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Newsletter: 6th April 2015

Sports Science Alert (SSA) #017

Bringing you the latest news in sport, science, fitness and nutrition

The sport science alert newsletter is brought to you by Topend Sports, the ultimate online sport and science resource.

Is It Wrong To Call Someone Fat?

This is a very controversial subject in sport science as well as within the field of health. I first became aware of the sensitivities of this area when taking skinfold measures of young athletes many years ago. No matter how I worded it, an elevated skinfold level would often be interpreted as "Oh no, I'm fat!". I did not have an answer for it then, and it seems things have not changed.

Last week parents of children at an Elementary School in Georgia USA were outraged at a school fitness letter sent home with the kids. The letter was meant for their parents, but some kids read it themselves and are now reportedly "damaged" from the whole ordeal. It is certainly not the first time that parents have complained about fitness testing results being sent home. I think a big part of the problem is that the reports can not be written subtly enough, or are being poorly interpreted.

According to the article, the results of one child in the standard Fitnessgram assessment was rated "not at a healthy level and needs improvement", which was interpreted by a 5th grader as calling her fat. It is obvious that you don't directly call someone fat (and they weren't), but a young impressionable mind may not comprehend these descriptions. This letter seems to be subtly worded, but it is a tricky subject. How do you call someone "moderately overweight", "carrying a too much excess body fat", "in need of some extra exercise" or "should change their diet", without them jumping to a defensive position and saying how dare you call me fat?!

There are definitely kids in schools all around the world today that need some incentive to get off their backside and turn around the growing problem of obesity. Maybe the solution is a bit of 'tough love' and call them fat to see if that can create the impetus for change?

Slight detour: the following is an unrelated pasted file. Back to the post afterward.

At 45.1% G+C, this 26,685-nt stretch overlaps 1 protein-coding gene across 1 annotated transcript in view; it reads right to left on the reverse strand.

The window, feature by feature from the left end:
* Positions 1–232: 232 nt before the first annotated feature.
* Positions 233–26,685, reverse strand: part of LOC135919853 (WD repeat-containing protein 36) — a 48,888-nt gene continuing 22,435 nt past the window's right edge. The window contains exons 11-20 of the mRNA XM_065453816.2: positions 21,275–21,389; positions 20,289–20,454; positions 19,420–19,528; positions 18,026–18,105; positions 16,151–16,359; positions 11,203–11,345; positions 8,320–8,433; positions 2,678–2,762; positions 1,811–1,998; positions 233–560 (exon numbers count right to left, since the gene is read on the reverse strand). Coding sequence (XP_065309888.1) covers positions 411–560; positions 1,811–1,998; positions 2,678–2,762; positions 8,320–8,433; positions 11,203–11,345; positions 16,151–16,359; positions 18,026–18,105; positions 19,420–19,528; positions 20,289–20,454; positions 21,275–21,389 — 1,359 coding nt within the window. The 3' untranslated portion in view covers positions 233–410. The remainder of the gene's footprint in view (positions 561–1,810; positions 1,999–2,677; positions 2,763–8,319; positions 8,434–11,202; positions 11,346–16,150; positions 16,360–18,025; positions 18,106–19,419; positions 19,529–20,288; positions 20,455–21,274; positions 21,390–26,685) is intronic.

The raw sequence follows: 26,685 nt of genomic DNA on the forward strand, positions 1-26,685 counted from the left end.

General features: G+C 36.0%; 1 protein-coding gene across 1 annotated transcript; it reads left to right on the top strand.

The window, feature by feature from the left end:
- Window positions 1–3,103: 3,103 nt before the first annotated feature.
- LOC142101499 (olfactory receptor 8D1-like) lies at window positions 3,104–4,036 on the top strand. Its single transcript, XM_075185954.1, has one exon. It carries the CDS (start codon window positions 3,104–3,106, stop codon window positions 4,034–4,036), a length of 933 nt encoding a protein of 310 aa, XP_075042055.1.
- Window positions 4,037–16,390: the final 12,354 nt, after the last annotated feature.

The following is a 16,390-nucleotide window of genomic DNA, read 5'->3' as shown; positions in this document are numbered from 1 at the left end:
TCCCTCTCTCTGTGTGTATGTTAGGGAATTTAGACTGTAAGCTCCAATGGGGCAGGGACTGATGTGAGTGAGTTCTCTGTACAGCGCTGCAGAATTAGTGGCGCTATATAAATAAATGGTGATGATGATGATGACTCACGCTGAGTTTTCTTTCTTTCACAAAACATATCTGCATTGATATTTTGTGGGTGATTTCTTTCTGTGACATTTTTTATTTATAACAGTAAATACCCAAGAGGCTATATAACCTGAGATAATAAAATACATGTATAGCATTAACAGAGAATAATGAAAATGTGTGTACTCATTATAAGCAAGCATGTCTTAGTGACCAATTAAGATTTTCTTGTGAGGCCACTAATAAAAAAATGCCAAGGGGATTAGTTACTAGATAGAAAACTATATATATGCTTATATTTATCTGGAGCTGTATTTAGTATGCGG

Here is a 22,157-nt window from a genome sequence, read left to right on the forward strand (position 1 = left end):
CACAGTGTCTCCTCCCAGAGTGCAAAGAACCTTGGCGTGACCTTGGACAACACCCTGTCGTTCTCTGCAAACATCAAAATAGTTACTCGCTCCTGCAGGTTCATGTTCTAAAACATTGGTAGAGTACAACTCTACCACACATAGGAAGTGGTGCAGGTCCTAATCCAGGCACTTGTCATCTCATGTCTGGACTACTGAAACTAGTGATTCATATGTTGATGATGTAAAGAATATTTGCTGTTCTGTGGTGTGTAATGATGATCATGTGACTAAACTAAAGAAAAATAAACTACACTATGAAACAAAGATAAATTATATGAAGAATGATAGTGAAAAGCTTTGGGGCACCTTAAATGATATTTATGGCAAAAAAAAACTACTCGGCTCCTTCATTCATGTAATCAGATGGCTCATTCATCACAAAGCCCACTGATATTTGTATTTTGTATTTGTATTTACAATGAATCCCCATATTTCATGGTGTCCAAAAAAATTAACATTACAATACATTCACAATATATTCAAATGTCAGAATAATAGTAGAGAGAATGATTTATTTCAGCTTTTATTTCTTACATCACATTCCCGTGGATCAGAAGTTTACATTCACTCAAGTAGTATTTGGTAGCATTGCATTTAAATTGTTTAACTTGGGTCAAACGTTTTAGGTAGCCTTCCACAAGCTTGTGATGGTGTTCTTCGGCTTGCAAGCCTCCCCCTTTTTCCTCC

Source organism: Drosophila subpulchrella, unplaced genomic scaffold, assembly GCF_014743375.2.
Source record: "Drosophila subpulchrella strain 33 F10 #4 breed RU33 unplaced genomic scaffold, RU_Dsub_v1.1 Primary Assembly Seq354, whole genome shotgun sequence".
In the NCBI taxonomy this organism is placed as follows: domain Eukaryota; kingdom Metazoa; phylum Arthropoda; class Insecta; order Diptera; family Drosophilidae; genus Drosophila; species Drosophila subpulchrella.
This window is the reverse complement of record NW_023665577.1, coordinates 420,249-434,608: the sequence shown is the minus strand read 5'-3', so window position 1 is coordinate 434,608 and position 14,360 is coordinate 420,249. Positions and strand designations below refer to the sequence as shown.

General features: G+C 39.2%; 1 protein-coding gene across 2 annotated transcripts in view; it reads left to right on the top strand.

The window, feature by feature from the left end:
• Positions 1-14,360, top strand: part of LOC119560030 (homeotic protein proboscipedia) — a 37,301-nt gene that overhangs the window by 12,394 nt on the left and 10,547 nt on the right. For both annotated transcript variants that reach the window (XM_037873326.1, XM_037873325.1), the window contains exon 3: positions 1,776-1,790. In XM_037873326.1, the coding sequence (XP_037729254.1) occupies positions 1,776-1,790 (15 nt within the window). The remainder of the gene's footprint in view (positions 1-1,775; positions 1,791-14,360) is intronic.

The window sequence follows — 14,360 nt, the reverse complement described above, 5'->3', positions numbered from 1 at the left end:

It is a whole different discussion about the validity of using the Body Mass Index (BMI) test as a measure of bodyfat levels in children, but I will leave that for another newsletter.


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The Broccoli Test

This is not some new fitness test, but all about nutrition and mental health, but I liked it and wanted to share. Fitness coach and founder of My Body Tutor, Adam Gilbert, suggests "The Broccoli Test" to help you differentiate between physical and emotional hunger which basically asks if you'd eat a healthier food.

In this simple test, ask yourself "would I eat broccoli right now?" If you answer "yes" then you are physically hungry. 

If you answer "no" then you are emotionally hungry. You are not actually hungry for food, you're hungry for something else (stress relief, a distraction, a quick escape, etc).

I like the idea, but as I don't actually like broccoli, I would never answer yes. On the other hand, my (dietitian) wife loves broccoli and would always say yes, which could also be a problem. I'll have to change my test to something like "would I eat a carrot right now?" You can choose your own healthy food.

Poll: Fitness Testing Children

What is the most appropriate age to start fitness testing children? Cast your vote on the POLL HERE.


That's all for this week, thanks for your continued support of this newsletter and the topend sports website. If you have any feedback or suggestions for the content of future newsletters, please let me know.

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